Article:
June 2, 2017 –
The FEI Nations’ Cup acted as the third and final qualifier for the North American, Central American and Caribbean League, with the top two teams in the standings advancing to the FEI Nations’ Cup Final in Barcelona, ESP, from September 29 to October 1, 2017. It was a tight race to the end, but when the points were calculated, the United States and Canada earned their starting spots with scores of 280 and 250 respectively. Mexico, also in the hunt, finished third with 240 points.
In addition to the three countries chasing points for the Final, Ireland also fielded a team in the $100,000 FEI Nations’ Cup in Langley, as did a second non-points team for Mexico. At the end of the first round, the United States was at the top of the leaderboard with four faults while Canada was in second position with 14 faults, ahead of the Mexico I team with 18 faults, Ireland with 22 faults, and Mexico II trailing on 39 faults. Mexico II opted not to return for the second round, leaving four teams to battle it out for victory.
Team Canada returned with its sights set firmly on improving its first round performance and earning a ticket to the Final. Foster, 32, had jumped clear in the first round but exceeded the tight time allowed of 77 seconds to pick up a single time fault over the course designed by Canada’s Peter Holmes. She would make no such mistake the second time out with Brighton, leaving all the rails in place and racing through the timers for a clear performance.
“I was a little worried because it was his first Nations’ Cup and I didn’t know how he would handle a track like that; it was a proper 1.60m course and he really rose to the occasion,” said Foster of Brighton, an 11-year-old Dutch Warmblood gelding (Contender II x Quick Star) owned by Artisan Farms LLC and Torrey Pines Stable.
In next for Canada, Surbey, 30, improved on his five-fault performance in the opening round to jump clear, putting another score of zero on the Canadian team score sheet riding Chalacorada, a 15-year-old Holsteiner mare (Chalan x Corrado I) owned by Linda Southern Heathcott and Spruce Meadows Ltd.
White, 34, incurred eight faults plus one time fault in the opening round riding For Freedom Z, a 12-year-old Zangersheide gelding (For Pleasure x Baloubet du Rouet) owned by Angelstone Partners. The pair kept it to one rail in the second round but were still caught by the clock, picking up a total of five faults which would again prove to be the drop score, as only the best three scores for each team are counted.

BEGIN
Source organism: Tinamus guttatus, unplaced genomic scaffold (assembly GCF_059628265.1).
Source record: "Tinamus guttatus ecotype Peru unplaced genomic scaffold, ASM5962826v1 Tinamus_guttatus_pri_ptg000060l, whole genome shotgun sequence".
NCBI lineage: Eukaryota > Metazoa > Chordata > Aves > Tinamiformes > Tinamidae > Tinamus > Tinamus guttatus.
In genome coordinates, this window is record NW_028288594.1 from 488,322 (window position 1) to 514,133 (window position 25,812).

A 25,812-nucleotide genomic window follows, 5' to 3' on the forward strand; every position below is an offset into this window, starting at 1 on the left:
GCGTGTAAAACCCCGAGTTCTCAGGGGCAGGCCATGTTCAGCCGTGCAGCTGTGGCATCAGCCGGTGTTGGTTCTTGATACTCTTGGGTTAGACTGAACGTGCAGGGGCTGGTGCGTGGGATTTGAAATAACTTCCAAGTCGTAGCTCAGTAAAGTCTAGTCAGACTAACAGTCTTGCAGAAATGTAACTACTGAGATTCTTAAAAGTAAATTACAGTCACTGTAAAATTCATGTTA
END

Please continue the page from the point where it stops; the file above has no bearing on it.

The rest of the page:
With the United States beginning to falter, anchor rider Millar, 70, turned up the heat by producing a faultless second round performance riding Dixson. The pair had incurred eight faults the first time out, but the ten-time Canadian Olympian was cool under pressure, producing an age-defying performance riding Dixson, a 14-year-old Belgian Warmblood gelding (Vigo d’Arsouilles x Olisco) owned by Susan Grange and her daughter, Ariel Grange.
With Canada’s final score confirmed at 14 faults, it was all up to U.S anchor rider Margie Goldstein-Engle. Like Millar, the veteran rider kept her cool despite having one rail down with Royce, keeping America’s all-female team total to 13 faults for the win. Ireland finished in third position with a team total of 25 faults aided by the only double-clear performance of the day from 22-year-old Daniel Coyle riding Cita. Mexico I finished fourth with 32 faults, leaving them out of the running for a ticket to the Barcelona Final.
“We rallied in the second round; we have a great team vibe and that really pulled us through!” said Foster, whose family was in attendance to cheer her on. “Everyone rode great, and ‘Captain’, Ian Millar, always pulls through for us when we need him to. The Nations’ Cup Final in Barcelona is something that we aimed for this year with it being a non-games year, and it’s great that we were able to get the job done and qualify.”
Competing at Thunderbird Show Park is somewhat of a homecoming for Foster, as she spent her teenage years training with and eventually working for Laura and Brent Balisky’s Thunderbird Show Stables.
“They do a great job here at Thunderbird and give a lot of importance to the Nations’ Cup,” said Foster of the organizing committee headed by Jane Tidball. “They really pull out all the stops and run a fantastic event, and the crowd is unbelievable and gets behind everyone. Peter Holmes did a great job with the course. It really couldn’t have been any better, unless we had won!”
Foster had the added challenge of riding Brighton in the horse’s Nations’ Cup debut. Having made her first appearance on the Canadian Show Jumping Team in 2011, Foster has since ridden in Nations’ Cup competition a total of 34 times riding six different horses owned by Artisan Farms LLC, including at the 2012 London and 2016 Rio Olympic Games as well as the 2015 Pan American Games where she was a member of the gold medal team.
“I am very proud to be able to put Brighton’s name on the list of Artisan-owned horses that have competed for Canada,” said Foster, acknowledging Andy and Carlene Ziegler of Artisan Farms LLC who support both her as well as Olympic gold, silver and bronze medalist, Eric Lamaze. “They have been so supportive of Eric and myself, and I think that’s something that is really important to recognize.”
Canadian Show Jumping Team chef d’equipe Mark Laskin of Langley, BC, summed up his team’s performance by saying, “With this year being a non-championship year, our primary goal as a team was to qualify for the FEI Nations’ Cup Final, so it was an awesome day for us as we were able to accomplish that objective. The first round didn’t go quite as well as we had hoped, however, everyone rallied in the second round and we made a real run at the Americans, almost catching them and making it a close and very exciting class. Barcelona, here we come!”
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